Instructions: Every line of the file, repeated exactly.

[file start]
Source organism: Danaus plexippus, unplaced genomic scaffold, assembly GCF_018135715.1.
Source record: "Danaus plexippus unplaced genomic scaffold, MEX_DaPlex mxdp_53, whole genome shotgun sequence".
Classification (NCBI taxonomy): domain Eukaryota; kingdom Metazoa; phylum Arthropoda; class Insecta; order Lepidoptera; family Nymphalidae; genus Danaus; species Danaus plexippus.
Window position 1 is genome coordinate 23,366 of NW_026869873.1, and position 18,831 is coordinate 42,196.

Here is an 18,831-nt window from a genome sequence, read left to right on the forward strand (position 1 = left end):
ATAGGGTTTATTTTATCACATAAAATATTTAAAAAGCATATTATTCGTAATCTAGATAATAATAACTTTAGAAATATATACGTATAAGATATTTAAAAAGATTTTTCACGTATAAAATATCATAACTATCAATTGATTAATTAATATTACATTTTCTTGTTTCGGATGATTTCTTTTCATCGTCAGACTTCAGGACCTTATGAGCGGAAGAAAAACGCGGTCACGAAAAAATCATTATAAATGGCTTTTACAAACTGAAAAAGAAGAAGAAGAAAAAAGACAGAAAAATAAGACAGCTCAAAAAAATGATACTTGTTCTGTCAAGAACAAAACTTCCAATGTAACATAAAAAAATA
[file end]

Source organism: Danaus plexippus, unplaced genomic scaffold, assembly GCF_018135715.1.
Source record: "Danaus plexippus unplaced genomic scaffold, MEX_DaPlex mxdp_53, whole genome shotgun sequence".
Classification (NCBI taxonomy): domain Eukaryota; kingdom Metazoa; phylum Arthropoda; class Insecta; order Lepidoptera; family Nymphalidae; genus Danaus; species Danaus plexippus.
Window position 1 is genome coordinate 23,366 of NW_026869873.1, and position 18,831 is coordinate 42,196.

Here is an 18,831-nt window from a genome sequence, read left to right on the forward strand (position 1 = left end):
ATAGGGTTTATTTTATCACATAAAATATTTAAAAAGCATATTATTCGTAATCTAGATAATAATAACTTTAGAAATATATACGTATAAGATATTTAAAAAGATTTTTCACGTATAAAATATCATAACTATCAATTGATTAATTAATATTACATTTTCTTGTTTCGGATGATTTCTTTTCATCGTCAGACTTCAGGACCTTATGAGCGGAAGAAAAACGCGGTCACGAAAAAATCATTATAAATGGCTTTTACAAACTGAAAAAGAAGAAGAAGAAAAAAGACAGAAAAATAAGACAGCTCAAAAAAATGATACTTGTTCTGTCAAGAACAAAACTTCCAATGTAACATAAAAAAATA